Something I would not have thought about as a design consideration. I wonder how many cranes are around that can lift 145 tons to 120 meters. I bet they cost a lot to rent.
    Bill D.

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    If they are multi megawatt they center them the same way we centered 200 ton rotors in 500 ton stators. Align the bearing housings. Bump back and forth if needed, shim if needed.

    Endbells have some clearance.

    Actually, I would think (but do not KNOW) that they are more accurate IN their machining. Moving a stator or a rotor on Terra Firma is easier than 200 foot in the air.

    Are they Actually PM rotors? Or are they PM stators? Or are any of them PM? Seems to me,copper wound would be cheaper and better. May need excitation but that can be achieved with a rotating rectifier or any external excitation.

    Elaborate, please. A rotor never goes eccentric, because, as you of all people know, a long heavy shaft is NEVER allowed to not be turned to keep sag out of it. 67" rotor WILL sag when it does not turn slowly. As you often say, 50' prop shaft, 12"D will sag.

    How big ARE actual wind turbines. I thought they were in the 100 KW range.

    George

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    Quote Originally Posted by digger doug View Post
    Which is what a Mr.Jacobs did....
    I'm not sure what you're implying, your link went to something entirely unrelated to wind-turbines. Maybe it's that stupid advertising BS again... I've about had it with this new site format.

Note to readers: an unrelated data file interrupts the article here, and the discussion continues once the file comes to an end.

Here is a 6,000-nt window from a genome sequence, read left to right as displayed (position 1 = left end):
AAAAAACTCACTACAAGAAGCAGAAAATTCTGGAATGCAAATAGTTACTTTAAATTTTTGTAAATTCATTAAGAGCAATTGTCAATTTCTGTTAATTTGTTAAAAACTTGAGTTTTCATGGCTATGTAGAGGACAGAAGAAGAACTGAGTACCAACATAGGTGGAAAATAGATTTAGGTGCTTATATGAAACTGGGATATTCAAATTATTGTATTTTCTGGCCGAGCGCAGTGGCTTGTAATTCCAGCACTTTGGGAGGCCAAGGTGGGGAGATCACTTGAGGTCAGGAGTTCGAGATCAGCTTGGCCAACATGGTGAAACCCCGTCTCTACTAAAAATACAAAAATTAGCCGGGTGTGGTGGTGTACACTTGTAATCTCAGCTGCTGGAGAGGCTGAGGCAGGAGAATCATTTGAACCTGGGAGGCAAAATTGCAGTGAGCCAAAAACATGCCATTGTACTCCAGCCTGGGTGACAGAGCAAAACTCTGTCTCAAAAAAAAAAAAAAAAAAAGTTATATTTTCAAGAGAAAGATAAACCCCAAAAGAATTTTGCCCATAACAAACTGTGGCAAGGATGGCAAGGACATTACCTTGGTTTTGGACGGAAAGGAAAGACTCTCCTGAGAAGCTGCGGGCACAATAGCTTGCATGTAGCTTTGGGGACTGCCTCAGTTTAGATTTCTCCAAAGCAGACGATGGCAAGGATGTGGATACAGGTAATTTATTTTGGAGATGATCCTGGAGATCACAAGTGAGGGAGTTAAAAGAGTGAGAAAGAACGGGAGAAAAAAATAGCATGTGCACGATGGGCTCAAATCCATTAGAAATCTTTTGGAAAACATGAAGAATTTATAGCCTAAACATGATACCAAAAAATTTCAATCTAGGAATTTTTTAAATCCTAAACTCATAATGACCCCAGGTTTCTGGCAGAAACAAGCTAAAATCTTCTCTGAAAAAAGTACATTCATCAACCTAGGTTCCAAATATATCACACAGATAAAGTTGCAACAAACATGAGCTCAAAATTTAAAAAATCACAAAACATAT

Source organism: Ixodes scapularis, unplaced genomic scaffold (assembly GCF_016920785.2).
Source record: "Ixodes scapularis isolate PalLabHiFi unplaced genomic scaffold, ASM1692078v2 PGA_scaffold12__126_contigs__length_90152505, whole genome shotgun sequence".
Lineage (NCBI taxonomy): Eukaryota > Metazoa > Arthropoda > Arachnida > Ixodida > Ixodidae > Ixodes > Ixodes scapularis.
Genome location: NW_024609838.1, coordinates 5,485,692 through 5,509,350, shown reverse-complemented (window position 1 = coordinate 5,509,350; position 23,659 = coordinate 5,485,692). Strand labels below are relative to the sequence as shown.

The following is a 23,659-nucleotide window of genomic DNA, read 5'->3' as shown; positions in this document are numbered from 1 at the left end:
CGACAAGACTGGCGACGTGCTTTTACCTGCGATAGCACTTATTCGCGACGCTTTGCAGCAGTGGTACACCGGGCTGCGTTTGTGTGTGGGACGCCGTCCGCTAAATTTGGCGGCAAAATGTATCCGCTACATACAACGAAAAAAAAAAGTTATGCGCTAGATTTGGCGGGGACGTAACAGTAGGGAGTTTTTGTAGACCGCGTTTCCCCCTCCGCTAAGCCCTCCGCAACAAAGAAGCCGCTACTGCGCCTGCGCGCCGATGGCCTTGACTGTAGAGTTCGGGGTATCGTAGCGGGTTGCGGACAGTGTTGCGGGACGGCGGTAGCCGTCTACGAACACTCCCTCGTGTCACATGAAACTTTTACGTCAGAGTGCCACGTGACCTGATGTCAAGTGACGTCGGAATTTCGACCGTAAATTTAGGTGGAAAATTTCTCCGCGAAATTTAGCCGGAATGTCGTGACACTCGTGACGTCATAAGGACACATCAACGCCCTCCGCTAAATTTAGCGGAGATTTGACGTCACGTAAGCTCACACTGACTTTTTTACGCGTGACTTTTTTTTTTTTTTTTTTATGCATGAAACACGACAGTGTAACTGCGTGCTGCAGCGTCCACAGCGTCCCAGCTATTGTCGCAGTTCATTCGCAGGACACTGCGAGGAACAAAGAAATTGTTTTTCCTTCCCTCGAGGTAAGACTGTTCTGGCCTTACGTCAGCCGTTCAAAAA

I wasn't trying to say that mechanical governors couldn't be used. They are definitely used on large-scale turbines (likely electro-mechanical), but they are less common on small-scale, home-based turbines due to the complexity and added maintenance. For many of us on this site a mechanical or electro-mechanical governor on a home-scale turbine would be a piece of cake and maintaining it would be no problem. But for most people it's over-complicating a system that already seems like "magic" to them.

    The maintenance alone is a big deal. Moving parts fail. A home-based turbine can go through THOUSANDS of blade-pitch adjustments per day, thousands of cycles per day over the course of a year and you better be doing some pretty regular maintenance on your turbine. The challenge is that most home turbines aren't large enough to have a permanent means of doing that maintenance so the owner must lower the turbine, get a bucket truck, etc to work on it.